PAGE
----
In the example rotation diagram (above), the lefthand face of the cube is at a 30° angle to the direction of view, so **vp**_{1} is located 0.58 radius lengths on the lefthand side of the horizon line, measured from the direction of view **dv**. The righthand face of the cube must be at a **90°–x°** (90°㪶°) or 60° angle, which means **vp**_{2} is located 1.73 radius lengths along the right side of the horizon line from the direction of view.

The tangent derivation is very handy as it applies to any surface or edge at any angle to the direction of view — for example, the five sides of the USA's Pentagon. All that is necessary is the angle of any side to the direction of view the angles of all other sides can be derived by addition or subtraction, and the tangent of these angles locates the vanishing points as fractions of the circle of view radius along the horizon line.

### Locating the measure points

The next problem is: how do we determine the *spacing* along vanishing lines as objects recede from view? In central perspective the single vanishing point (the principal point) defines recession in space along the orthogonals (vanishing lines to the principal point), and the diagonal vanishing points project units of measurement from the image plane onto the orthogonals.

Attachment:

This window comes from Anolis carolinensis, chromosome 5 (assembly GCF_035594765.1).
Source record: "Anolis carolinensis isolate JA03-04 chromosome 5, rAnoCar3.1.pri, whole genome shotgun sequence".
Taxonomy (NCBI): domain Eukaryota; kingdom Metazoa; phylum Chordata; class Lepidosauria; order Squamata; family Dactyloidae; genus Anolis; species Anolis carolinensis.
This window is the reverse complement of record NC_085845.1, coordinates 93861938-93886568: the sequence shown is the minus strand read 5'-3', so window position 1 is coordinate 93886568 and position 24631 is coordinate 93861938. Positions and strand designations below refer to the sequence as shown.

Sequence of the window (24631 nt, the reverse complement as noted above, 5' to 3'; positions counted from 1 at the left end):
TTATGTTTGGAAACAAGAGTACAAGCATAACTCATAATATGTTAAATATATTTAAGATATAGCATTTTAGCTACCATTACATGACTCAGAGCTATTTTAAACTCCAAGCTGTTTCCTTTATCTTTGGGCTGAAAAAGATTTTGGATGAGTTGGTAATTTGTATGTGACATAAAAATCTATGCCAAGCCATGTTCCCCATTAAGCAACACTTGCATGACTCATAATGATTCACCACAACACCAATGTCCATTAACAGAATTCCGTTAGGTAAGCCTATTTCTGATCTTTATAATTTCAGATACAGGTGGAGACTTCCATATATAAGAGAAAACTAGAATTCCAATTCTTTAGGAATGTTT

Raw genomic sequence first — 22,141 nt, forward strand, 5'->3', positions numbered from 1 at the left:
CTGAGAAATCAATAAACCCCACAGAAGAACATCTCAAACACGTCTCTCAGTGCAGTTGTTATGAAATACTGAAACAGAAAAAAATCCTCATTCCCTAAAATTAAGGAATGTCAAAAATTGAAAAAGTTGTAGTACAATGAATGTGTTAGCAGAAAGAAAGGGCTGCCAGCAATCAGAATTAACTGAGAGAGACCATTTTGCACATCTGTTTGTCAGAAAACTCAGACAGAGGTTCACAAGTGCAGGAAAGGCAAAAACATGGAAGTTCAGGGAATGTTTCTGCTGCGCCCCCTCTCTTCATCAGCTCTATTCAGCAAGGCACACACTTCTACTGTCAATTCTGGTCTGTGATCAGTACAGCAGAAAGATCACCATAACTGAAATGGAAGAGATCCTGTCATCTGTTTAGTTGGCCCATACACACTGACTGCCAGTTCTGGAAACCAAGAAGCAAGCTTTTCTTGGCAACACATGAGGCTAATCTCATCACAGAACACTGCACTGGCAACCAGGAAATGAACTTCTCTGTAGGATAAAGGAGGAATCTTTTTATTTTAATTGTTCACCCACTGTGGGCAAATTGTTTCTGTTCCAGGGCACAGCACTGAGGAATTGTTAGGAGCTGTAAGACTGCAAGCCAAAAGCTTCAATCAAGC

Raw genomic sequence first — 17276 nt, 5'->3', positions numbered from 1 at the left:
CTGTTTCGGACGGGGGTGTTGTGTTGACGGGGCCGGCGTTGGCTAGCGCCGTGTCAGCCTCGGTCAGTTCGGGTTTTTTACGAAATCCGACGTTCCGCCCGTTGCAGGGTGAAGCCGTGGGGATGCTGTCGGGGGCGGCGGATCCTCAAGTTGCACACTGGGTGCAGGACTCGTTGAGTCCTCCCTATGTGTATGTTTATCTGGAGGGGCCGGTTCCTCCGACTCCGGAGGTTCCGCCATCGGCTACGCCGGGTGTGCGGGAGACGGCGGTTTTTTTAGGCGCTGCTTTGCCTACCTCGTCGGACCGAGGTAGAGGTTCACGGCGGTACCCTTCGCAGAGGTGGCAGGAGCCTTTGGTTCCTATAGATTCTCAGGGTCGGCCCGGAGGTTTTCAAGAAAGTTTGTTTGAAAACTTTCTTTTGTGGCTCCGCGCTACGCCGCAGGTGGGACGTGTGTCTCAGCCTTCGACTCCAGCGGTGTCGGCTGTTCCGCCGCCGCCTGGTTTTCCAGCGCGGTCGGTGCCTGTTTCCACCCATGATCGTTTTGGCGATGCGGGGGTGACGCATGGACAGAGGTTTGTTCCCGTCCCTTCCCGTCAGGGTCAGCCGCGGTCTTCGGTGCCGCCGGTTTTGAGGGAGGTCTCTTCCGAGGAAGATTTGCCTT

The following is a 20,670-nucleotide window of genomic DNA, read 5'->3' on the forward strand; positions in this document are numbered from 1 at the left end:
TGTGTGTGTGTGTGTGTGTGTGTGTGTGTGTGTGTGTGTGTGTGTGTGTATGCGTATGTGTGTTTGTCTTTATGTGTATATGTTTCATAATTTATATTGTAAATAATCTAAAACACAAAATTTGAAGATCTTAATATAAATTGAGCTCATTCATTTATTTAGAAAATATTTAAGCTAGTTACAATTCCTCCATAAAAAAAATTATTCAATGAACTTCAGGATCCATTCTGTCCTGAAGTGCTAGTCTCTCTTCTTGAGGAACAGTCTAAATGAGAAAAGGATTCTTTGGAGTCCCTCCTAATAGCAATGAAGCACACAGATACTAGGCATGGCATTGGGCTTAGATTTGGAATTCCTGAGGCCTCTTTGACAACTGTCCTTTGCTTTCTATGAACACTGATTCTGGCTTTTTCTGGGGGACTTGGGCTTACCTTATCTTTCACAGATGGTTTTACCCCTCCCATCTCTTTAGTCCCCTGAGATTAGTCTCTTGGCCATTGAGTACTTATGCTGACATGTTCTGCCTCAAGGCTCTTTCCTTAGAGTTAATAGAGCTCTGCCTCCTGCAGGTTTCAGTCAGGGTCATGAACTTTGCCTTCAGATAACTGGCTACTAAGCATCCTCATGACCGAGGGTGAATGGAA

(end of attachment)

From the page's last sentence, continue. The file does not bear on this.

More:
In 2PP, the principal point still defines the viewer's central recession and the perspective gradients that the direction of view creates on the ground plane and all planes parallel to the direction of view. But the *object* vanishing points define their own recession (vanishing lines) in two directions, and the task is to establish units of measurement along these vanishing lines.

We can still transfer a unit of depth established along the vanishing lines toward one vanishing point onto the vanishing lines toward the other vanishing point, by means of the *object's* diagonal vanishing point located within the 90° circle of view.

However we need a separate method for transferring units of measurement from the image plane onto the vanishing lines defined by either vanishing point. This transfer is done with **measure points**, as first explained by Brook Taylor in his *New Principles of Linear Perspective* (1719).